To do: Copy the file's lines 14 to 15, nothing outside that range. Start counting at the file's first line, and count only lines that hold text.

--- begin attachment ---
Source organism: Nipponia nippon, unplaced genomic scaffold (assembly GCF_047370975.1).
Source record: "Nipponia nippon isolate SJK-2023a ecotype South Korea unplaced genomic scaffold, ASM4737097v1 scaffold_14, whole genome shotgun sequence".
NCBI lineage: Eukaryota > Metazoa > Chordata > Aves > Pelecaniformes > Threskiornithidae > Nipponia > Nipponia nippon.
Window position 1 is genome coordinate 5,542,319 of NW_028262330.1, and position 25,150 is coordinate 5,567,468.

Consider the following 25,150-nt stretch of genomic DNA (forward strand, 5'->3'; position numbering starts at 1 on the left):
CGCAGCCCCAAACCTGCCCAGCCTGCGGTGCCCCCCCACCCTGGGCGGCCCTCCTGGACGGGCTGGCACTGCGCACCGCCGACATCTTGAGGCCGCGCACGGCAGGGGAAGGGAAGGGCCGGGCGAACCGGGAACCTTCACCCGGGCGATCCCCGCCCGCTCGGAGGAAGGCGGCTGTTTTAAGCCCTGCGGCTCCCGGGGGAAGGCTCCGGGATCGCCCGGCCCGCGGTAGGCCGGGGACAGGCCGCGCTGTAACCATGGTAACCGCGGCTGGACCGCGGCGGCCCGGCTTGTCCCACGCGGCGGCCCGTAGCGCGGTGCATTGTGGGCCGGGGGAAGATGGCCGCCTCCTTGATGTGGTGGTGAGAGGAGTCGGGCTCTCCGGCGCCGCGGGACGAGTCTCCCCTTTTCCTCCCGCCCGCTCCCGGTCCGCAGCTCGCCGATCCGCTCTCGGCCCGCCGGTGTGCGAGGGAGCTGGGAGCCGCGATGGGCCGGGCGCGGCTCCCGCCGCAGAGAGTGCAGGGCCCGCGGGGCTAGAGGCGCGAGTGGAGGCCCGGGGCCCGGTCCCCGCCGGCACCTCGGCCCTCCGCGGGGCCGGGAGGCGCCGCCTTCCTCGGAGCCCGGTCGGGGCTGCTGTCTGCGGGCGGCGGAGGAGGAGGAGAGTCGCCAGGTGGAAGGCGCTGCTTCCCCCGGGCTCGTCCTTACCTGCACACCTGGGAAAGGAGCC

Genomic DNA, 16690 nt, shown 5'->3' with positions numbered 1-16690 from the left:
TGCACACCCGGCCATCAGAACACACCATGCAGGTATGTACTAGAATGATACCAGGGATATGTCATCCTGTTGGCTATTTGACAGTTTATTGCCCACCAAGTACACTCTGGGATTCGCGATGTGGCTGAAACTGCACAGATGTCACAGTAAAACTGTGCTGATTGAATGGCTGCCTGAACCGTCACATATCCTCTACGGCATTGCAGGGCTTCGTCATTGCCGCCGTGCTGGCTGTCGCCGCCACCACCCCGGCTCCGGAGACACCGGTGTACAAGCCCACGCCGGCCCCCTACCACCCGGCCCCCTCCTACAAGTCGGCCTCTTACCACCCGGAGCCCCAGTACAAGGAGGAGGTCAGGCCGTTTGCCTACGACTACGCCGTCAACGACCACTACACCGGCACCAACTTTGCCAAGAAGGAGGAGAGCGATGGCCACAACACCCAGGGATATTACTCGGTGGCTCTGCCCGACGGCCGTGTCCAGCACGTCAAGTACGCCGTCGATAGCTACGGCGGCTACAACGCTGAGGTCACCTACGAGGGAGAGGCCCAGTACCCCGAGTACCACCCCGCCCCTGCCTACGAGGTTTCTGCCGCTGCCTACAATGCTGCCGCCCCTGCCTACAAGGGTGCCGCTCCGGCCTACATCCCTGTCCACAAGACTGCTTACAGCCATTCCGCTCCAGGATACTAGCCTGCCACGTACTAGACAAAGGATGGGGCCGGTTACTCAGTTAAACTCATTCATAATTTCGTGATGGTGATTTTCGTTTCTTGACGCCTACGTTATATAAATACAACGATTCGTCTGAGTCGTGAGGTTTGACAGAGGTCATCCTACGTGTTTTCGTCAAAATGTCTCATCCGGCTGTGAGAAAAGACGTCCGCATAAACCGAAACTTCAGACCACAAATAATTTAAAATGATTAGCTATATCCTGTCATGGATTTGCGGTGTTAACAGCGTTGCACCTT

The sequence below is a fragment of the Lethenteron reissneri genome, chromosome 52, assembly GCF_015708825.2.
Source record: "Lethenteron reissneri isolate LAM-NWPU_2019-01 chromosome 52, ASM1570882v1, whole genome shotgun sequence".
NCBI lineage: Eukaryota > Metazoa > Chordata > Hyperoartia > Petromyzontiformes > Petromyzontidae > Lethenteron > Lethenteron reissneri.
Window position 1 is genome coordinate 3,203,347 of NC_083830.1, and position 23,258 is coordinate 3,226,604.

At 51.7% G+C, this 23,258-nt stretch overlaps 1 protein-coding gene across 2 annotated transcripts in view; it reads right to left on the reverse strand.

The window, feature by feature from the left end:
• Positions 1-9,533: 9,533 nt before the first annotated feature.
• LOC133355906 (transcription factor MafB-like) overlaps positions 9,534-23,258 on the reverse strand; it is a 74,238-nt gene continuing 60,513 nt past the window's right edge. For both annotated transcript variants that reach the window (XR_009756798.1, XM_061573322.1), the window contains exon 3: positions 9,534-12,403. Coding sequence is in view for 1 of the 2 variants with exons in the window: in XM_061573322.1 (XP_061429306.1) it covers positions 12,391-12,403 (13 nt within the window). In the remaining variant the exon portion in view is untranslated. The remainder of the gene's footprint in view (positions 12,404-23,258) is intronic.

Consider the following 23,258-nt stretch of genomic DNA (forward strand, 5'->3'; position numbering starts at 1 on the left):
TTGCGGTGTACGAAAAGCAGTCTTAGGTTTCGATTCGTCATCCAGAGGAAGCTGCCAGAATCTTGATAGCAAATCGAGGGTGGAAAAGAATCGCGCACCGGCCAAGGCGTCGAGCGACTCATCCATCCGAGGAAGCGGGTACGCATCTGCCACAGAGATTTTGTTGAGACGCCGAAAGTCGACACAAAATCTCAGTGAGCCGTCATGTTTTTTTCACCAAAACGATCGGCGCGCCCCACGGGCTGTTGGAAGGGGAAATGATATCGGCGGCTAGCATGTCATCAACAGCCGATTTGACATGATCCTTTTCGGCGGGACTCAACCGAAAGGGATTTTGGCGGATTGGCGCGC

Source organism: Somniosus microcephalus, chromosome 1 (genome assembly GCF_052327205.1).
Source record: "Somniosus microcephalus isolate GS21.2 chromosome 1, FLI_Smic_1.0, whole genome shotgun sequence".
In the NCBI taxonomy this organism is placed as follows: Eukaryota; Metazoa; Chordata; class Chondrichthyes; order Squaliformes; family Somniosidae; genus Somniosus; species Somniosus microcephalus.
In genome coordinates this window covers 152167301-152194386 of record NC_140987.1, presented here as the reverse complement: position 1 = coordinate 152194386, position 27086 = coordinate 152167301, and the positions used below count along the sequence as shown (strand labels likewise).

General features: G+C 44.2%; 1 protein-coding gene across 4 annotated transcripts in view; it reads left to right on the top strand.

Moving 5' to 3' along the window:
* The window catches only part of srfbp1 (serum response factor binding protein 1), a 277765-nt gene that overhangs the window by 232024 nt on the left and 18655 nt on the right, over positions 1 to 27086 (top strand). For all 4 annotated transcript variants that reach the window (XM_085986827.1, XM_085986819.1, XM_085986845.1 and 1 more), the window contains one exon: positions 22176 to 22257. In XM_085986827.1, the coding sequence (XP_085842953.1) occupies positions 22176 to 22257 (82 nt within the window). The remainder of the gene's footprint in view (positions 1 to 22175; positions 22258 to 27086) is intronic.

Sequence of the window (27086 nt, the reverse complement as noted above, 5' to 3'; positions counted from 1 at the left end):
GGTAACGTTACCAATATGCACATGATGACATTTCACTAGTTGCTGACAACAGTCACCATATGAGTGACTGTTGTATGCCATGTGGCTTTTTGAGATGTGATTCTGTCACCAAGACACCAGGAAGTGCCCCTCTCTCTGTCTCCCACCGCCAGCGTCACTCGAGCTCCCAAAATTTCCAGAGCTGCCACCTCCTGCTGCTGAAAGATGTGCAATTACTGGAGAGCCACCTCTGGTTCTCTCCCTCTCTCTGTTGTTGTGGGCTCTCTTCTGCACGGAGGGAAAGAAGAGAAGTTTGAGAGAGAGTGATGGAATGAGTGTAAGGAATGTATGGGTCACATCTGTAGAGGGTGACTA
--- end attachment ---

The window, feature by feature from the left end:
• Positions 1-9,533: 9,533 nt before the first annotated feature.